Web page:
Nairobi Securities Exchange (NSE) status upgraded to ‘pass’ on FTSE Russell Index

By bne IntelliNews April 3, 2024

The Nairobi Securities Exchange PLC (NSE) has been upgraded from ‘restricted’ to ‘pass’ classification by the FTSE Russell Index Governance Board following improved access to dollars in the forex market.

FTSE Russell had placed the Kenyan market under watch in 2022 following complaints by foreign investors of difficulties in accessing dollars from the local forex market to repatriate dividends and proceeds of share sales, undermining investor confidence and liquidity.

The London-based index provider conducted several engagement meetings with Kenya's Capital Market Authority (CMA)to discuss the issue in the 12 months to September 2023, Business Daily writes.

The reclassification follows the FTSE equity country classification interim review, wherein Kenya's equity market was assessed against a set of technical criteria. Notably, it recognised the clearing of previously reported delays in institutional investors’ ability to repatriate capital.

“We are delighted by the reclassification, which is a testament to the continued improvement in Kenya's equity market and a demonstration of the confidence international institutional investors are placing in our market,” said David Wainaina, acting CEO of the NSE.

In a statement, the exchange said the reclassification from a restricted market will boost inflows from foreign investors, who typically account for close to 60% of daily turnover at the NSE.

FTSE Russell's market cap-weighted equity indexes, including the flagship FTSE Global Equity Index Series (FTSE GEIS), FTSE UK Index Series, and the Russell US Indexes, are widely used by investors worldwide for asset allocation decisions, portfolio construction, and risk and performance analysis.

Similar index change restrictions have been in place since 2022 by the Morgan Stanley Capital International (MSCI), which includes Kenyan blue chips on its frontier markets indices, Business Daily notes.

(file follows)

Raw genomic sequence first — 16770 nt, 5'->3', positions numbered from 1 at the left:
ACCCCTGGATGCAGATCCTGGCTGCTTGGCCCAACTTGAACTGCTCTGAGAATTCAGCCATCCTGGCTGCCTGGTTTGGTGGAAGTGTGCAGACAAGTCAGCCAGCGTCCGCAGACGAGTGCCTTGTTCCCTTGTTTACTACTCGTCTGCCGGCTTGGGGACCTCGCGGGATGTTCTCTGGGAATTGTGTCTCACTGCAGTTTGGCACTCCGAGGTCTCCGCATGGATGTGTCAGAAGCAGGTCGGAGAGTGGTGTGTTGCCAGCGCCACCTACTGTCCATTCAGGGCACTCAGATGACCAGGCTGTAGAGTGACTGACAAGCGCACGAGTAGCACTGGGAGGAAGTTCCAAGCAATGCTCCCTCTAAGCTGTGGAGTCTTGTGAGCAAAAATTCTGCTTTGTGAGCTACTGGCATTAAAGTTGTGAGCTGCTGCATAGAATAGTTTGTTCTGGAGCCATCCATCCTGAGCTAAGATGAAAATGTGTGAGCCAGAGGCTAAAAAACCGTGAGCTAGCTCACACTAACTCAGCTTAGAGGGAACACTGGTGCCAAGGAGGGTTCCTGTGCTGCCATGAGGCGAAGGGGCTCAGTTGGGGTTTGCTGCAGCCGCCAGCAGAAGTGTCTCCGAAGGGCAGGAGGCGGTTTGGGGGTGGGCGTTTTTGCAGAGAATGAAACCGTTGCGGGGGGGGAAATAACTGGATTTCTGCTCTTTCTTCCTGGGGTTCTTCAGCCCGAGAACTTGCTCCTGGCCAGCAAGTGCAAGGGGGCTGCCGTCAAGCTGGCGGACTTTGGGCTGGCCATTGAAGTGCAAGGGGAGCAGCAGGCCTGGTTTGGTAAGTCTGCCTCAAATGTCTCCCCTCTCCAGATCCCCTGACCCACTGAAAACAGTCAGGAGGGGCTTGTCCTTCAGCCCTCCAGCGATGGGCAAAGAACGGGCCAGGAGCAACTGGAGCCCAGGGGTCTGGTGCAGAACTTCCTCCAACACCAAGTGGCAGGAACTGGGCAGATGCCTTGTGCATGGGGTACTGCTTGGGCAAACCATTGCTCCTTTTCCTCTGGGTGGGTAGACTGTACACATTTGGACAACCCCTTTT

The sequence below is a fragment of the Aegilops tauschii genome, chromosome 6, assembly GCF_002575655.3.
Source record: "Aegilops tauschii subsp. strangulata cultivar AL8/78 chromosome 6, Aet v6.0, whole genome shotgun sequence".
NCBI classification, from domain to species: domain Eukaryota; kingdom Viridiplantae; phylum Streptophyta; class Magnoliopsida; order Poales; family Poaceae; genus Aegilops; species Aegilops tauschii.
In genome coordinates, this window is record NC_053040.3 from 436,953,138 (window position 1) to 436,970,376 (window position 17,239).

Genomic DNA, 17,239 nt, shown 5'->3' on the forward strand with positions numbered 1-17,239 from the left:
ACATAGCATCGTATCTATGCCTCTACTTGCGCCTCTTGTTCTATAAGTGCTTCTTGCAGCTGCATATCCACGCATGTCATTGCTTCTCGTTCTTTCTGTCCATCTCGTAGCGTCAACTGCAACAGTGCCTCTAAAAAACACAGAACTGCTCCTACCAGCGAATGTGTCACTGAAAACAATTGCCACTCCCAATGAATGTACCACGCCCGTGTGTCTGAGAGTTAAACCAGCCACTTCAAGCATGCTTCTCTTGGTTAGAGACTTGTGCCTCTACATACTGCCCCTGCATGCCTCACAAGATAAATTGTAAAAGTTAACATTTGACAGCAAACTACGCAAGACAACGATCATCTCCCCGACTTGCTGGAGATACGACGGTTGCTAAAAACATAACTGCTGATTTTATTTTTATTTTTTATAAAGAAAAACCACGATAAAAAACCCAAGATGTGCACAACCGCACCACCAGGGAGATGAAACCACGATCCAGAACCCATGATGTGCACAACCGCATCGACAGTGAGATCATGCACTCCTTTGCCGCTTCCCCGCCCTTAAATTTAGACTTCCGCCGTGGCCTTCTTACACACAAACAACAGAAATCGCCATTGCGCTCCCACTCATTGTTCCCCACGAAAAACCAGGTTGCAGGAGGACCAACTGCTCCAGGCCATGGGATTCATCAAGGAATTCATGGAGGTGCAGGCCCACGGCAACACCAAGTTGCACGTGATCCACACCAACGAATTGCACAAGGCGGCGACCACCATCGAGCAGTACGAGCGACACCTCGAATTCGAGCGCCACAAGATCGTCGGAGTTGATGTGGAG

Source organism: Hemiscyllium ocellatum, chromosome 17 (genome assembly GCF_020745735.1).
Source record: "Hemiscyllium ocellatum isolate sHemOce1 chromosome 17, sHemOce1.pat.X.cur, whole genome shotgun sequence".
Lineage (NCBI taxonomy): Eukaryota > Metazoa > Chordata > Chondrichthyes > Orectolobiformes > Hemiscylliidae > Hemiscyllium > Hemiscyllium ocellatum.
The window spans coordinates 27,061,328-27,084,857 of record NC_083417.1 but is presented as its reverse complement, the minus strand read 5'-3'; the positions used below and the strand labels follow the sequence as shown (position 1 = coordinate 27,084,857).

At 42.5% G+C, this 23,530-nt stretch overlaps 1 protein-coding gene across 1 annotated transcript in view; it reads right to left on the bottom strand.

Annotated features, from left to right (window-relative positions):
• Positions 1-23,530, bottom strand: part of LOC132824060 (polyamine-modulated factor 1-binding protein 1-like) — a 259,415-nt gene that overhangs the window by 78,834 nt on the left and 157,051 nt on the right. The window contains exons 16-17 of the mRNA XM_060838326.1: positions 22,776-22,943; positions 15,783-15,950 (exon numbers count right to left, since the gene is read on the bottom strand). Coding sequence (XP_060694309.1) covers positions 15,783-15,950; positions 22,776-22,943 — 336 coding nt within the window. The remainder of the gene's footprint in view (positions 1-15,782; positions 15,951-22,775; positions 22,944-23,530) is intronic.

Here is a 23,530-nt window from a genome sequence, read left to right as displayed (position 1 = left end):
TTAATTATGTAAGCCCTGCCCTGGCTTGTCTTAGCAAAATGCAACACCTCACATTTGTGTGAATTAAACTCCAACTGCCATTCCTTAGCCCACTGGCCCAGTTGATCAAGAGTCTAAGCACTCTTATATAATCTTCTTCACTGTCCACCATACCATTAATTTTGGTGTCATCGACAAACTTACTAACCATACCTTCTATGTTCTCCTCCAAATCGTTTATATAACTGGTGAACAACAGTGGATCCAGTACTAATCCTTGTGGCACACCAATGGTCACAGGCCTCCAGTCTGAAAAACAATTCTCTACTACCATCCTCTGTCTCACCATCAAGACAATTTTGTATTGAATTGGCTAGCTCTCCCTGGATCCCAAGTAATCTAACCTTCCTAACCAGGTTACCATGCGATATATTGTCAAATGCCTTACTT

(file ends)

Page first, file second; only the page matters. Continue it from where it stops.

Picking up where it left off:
When announcing the “special treatment” of the Kenyan index in August 2022, the MSCI said that “such changes include migrations between size segments, additions of newly eligible securities, including sizeable IPOs”. The MSCI is yet to lift its restrictions on the Kenyan index.

NSE data show that foreign investors made net sales of KES2.3bn in the first quarter of 2024, with the highest selloff coming in March at KES1.2bn.

The rally of the shilling against major world currencies has improved the performance of the bourse in US dollar terms, however foreign investors have continued their flight from the market, Business Daily writes.

Related Articles

South Africa’s power utility Eskom aims to limit unplanned breakdowns during winter

South Africa’s state-owned electricity utility Eskom is poised to unveil its winter outlook by the end of April but cautions that nationally imposed power outages, called load shedding locally, ... more

Ghana’s Tema Oil Refinery denies alleged Chinese takeover push amid whistleblower claims

The Tema Oil Refinery (TOR) in Ghana has refuted claims of a potential takeover by Sentuo Oil Refinery Ltd, a Chinese-owned entity, amidst allegations raised by the head of anti-corruption watchdog ... more

Nigeria's mineral wealth offers economic growth beyond oil

Mining minerals presents Nigeria with an opportunity to diversify its economy away from its heavy reliance on oil exports. ... more